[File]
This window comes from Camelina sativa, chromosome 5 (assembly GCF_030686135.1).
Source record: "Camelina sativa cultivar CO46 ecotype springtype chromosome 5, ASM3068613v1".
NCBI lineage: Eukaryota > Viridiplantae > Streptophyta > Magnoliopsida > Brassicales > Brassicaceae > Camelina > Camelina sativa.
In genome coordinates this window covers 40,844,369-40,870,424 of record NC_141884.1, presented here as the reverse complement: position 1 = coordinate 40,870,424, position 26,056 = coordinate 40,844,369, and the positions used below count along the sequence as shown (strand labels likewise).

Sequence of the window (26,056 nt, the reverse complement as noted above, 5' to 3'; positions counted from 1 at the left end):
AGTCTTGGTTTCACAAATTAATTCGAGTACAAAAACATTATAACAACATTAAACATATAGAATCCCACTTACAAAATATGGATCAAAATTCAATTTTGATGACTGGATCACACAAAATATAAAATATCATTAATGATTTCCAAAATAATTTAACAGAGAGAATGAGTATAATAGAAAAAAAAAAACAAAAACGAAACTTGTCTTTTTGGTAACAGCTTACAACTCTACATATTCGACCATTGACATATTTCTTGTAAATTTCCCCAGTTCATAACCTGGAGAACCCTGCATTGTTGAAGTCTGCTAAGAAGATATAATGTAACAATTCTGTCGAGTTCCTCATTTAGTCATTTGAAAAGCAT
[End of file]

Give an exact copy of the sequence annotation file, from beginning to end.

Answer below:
This window comes from Camelina sativa, chromosome 5 (assembly GCF_030686135.1).
Source record: "Camelina sativa cultivar CO46 ecotype springtype chromosome 5, ASM3068613v1".
NCBI lineage: Eukaryota > Viridiplantae > Streptophyta > Magnoliopsida > Brassicales > Brassicaceae > Camelina > Camelina sativa.
In genome coordinates this window covers 40,844,369-40,870,424 of record NC_141884.1, presented here as the reverse complement: position 1 = coordinate 40,870,424, position 26,056 = coordinate 40,844,369, and the positions used below count along the sequence as shown (strand labels likewise).

Sequence of the window (26,056 nt, the reverse complement as noted above, 5' to 3'; positions counted from 1 at the left end):
AGTCTTGGTTTCACAAATTAATTCGAGTACAAAAACATTATAACAACATTAAACATATAGAATCCCACTTACAAAATATGGATCAAAATTCAATTTTGATGACTGGATCACACAAAATATAAAATATCATTAATGATTTCCAAAATAATTTAACAGAGAGAATGAGTATAATAGAAAAAAAAAAACAAAAACGAAACTTGTCTTTTTGGTAACAGCTTACAACTCTACATATTCGACCATTGACATATTTCTTGTAAATTTCCCCAGTTCATAACCTGGAGAACCCTGCATTGTTGAAGTCTGCTAAGAAGATATAATGTAACAATTCTGTCGAGTTCCTCATTTAGTCATTTGAAAAGCAT